“Yes we’ve run out of plaster” Tony replied. Tony was a recently promoted leading hand. Faithful in a puppy like way, he always aimed to please. A few weeks earlier he’d called me at home desperate for support.

“The plant’s stopped,“ he reported. I figured it must have otherwise why on earth was he ringing me at home?

“So what’s wrong?” I asked.

The line was quiet for a moment.

“Um, er, there’s something wrong somewhere” was his unforgettable reply. This became my mantra for many years whenever technical difficulties beset me I could always start problem solving steady in the knowledge that I’d always find somethig wrong somewhere.

Clearly there was something wrong somewhere right now I thought. Had we overused plaster?

‘Go check the bins back up the line then” I said.

“But we already have, they’re all empty” he said.

“What do you mean they’re all empty? Have you given them a good whacking on their shells to make any hang-ups fall, are all the vibrators on?”I asked.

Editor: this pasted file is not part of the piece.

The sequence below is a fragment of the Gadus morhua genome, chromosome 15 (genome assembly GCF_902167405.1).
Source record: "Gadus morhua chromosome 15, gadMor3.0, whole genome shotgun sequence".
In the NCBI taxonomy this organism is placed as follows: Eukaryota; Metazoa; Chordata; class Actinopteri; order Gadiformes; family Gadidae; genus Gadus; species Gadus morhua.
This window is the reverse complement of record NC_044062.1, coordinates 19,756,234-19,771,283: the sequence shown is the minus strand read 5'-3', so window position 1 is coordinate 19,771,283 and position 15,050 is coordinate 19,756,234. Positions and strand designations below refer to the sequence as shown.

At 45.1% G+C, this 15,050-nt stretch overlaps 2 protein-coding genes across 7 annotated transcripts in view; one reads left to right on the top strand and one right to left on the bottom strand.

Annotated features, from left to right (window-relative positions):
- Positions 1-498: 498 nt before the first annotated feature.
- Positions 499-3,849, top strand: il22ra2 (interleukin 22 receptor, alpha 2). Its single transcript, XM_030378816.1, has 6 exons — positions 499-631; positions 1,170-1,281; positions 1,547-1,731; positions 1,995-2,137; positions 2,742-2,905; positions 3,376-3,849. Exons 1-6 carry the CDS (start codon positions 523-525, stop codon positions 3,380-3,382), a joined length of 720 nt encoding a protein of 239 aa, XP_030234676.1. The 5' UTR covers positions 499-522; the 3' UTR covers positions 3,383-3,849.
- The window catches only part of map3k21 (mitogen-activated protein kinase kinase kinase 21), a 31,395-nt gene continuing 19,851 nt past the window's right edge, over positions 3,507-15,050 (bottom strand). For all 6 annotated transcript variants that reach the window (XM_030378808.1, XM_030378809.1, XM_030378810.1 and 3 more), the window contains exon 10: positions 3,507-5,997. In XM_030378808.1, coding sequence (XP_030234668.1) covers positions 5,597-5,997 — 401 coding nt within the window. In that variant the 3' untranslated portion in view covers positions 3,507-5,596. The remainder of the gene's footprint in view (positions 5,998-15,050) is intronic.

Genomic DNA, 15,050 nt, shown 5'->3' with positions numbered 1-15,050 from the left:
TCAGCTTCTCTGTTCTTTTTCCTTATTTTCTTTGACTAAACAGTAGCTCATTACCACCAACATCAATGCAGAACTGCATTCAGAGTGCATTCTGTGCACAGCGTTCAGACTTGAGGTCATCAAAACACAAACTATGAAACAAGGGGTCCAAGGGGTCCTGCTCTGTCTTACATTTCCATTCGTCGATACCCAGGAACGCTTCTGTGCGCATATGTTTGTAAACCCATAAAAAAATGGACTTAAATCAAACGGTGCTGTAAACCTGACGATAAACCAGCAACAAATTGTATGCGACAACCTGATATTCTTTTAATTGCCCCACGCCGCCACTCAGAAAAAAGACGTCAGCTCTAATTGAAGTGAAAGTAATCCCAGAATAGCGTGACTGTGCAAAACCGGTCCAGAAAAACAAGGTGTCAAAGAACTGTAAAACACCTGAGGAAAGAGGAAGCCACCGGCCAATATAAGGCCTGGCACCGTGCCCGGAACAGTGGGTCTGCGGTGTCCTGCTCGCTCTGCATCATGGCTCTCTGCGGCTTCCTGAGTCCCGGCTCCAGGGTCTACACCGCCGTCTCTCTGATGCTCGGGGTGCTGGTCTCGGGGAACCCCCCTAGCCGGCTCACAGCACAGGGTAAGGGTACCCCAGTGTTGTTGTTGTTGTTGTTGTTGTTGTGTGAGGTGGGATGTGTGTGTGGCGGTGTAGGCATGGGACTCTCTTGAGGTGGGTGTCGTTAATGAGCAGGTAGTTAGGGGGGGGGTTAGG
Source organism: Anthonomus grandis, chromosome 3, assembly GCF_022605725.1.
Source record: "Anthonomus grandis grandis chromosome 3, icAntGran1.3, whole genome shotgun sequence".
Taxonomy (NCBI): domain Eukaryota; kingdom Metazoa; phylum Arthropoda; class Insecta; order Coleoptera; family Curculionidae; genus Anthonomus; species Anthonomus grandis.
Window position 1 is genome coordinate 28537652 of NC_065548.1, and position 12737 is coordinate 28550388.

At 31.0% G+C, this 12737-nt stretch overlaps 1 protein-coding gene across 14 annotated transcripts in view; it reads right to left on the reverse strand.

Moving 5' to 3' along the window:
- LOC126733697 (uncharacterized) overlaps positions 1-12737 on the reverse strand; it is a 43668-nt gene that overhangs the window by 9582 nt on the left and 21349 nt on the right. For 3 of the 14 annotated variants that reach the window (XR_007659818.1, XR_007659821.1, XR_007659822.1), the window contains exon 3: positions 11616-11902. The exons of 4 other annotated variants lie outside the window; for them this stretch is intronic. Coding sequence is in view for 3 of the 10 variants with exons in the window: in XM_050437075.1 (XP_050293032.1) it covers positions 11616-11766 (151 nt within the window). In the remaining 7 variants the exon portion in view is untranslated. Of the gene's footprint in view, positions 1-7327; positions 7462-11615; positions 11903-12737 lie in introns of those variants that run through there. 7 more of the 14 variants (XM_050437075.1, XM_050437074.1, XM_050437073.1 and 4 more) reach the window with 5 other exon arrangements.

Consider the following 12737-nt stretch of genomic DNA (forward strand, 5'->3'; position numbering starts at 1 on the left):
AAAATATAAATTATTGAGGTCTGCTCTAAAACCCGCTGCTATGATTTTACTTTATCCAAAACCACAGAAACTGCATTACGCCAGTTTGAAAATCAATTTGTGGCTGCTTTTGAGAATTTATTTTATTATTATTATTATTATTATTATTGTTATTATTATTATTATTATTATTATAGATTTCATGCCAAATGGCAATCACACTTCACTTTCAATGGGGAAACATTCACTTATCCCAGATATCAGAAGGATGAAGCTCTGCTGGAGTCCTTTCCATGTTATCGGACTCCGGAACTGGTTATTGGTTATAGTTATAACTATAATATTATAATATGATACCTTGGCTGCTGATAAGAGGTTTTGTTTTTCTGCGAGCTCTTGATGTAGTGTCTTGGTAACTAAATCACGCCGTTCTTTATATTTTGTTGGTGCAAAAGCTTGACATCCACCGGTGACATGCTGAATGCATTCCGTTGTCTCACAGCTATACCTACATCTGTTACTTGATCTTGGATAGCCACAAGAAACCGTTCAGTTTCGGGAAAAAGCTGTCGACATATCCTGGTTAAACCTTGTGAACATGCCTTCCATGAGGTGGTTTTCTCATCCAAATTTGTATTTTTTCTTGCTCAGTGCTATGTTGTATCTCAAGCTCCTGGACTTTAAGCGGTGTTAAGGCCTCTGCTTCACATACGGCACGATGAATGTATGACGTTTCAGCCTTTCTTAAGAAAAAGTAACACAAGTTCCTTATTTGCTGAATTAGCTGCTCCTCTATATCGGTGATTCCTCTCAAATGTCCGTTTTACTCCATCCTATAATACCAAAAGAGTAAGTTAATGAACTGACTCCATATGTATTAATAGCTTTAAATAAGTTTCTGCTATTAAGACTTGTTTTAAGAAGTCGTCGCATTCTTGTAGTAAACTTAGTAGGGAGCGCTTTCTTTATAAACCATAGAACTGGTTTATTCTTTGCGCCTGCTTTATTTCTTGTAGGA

‘We already checked’ he replied to my sinking heart.

“There’s gotta be plaster in the silo, what does the silo meter read?” I shouted.

“125 tonnes” he said,

“Well then there is plaster see!” I grouched.

I raced out to the silo. It was a massive construction on the tarmac in front of the large warehouse. Built of three steel rings the lowest of which was concrete filled as a foundation and two rings above each capable of 150 tonnes of plaster storage. A total storage of 300 tonnes. The top of the foundation layer had three airslides arranged to promote the flow of plaster into the production building.

It was an otherwise balmy day on top of the silo when I arrived. The steady whoosh of the pneumatic air-blasts cleaning the socks in the dust collector was all I could hear. The vacuum created from the dust collector made lifting the metre by metre silo lid impossible. I had the dust collector turned off, the noise subsided, the vacuum dropped and I eased the lid open.